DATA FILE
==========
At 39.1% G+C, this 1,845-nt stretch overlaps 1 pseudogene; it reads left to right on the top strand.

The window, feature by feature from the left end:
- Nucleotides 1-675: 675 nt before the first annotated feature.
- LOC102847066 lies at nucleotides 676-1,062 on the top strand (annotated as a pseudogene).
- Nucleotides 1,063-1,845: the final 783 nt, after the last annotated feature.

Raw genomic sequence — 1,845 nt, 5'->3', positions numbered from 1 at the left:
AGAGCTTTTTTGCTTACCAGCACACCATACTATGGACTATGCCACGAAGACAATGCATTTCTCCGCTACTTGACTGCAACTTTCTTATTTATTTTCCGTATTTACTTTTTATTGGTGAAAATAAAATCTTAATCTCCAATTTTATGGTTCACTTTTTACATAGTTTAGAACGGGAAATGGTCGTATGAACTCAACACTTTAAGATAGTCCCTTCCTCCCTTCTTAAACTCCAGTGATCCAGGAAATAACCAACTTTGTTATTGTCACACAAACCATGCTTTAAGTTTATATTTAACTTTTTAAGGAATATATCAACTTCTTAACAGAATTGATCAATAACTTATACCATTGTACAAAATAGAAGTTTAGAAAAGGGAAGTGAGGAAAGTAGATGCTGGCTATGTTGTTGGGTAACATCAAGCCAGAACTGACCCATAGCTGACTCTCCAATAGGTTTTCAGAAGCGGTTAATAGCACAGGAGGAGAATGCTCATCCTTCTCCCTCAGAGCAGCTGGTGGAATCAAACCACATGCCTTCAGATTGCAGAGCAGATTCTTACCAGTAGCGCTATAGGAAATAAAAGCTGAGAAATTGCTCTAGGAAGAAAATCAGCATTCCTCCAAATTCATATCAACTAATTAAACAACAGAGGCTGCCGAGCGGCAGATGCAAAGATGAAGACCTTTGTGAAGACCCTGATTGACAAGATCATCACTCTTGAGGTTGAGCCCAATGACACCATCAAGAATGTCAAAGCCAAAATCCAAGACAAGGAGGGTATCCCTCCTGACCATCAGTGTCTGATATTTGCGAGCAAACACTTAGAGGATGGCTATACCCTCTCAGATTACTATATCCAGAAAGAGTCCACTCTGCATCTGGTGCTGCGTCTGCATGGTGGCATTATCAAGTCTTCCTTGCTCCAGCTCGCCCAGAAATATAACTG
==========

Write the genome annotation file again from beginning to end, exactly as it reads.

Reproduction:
At 39.1% G+C, this 1,845-nt stretch overlaps 1 pseudogene; it reads left to right on the top strand.

The window, feature by feature from the left end:
- Nucleotides 1-675: 675 nt before the first annotated feature.
- LOC102847066 lies at nucleotides 676-1,062 on the top strand (annotated as a pseudogene).
- Nucleotides 1,063-1,845: the final 783 nt, after the last annotated feature.

Raw genomic sequence — 1,845 nt, 5'->3', positions numbered from 1 at the left:
AGAGCTTTTTTGCTTACCAGCACACCATACTATGGACTATGCCACGAAGACAATGCATTTCTCCGCTACTTGACTGCAACTTTCTTATTTATTTTCCGTATTTACTTTTTATTGGTGAAAATAAAATCTTAATCTCCAATTTTATGGTTCACTTTTTACATAGTTTAGAACGGGAAATGGTCGTATGAACTCAACACTTTAAGATAGTCCCTTCCTCCCTTCTTAAACTCCAGTGATCCAGGAAATAACCAACTTTGTTATTGTCACACAAACCATGCTTTAAGTTTATATTTAACTTTTTAAGGAATATATCAACTTCTTAACAGAATTGATCAATAACTTATACCATTGTACAAAATAGAAGTTTAGAAAAGGGAAGTGAGGAAAGTAGATGCTGGCTATGTTGTTGGGTAACATCAAGCCAGAACTGACCCATAGCTGACTCTCCAATAGGTTTTCAGAAGCGGTTAATAGCACAGGAGGAGAATGCTCATCCTTCTCCCTCAGAGCAGCTGGTGGAATCAAACCACATGCCTTCAGATTGCAGAGCAGATTCTTACCAGTAGCGCTATAGGAAATAAAAGCTGAGAAATTGCTCTAGGAAGAAAATCAGCATTCCTCCAAATTCATATCAACTAATTAAACAACAGAGGCTGCCGAGCGGCAGATGCAAAGATGAAGACCTTTGTGAAGACCCTGATTGACAAGATCATCACTCTTGAGGTTGAGCCCAATGACACCATCAAGAATGTCAAAGCCAAAATCCAAGACAAGGAGGGTATCCCTCCTGACCATCAGTGTCTGATATTTGCGAGCAAACACTTAGAGGATGGCTATACCCTCTCAGATTACTATATCCAGAAAGAGTCCACTCTGCATCTGGTGCTGCGTCTGCATGGTGGCATTATCAAGTCTTCCTTGCTCCAGCTCGCCCAGAAATATAACTG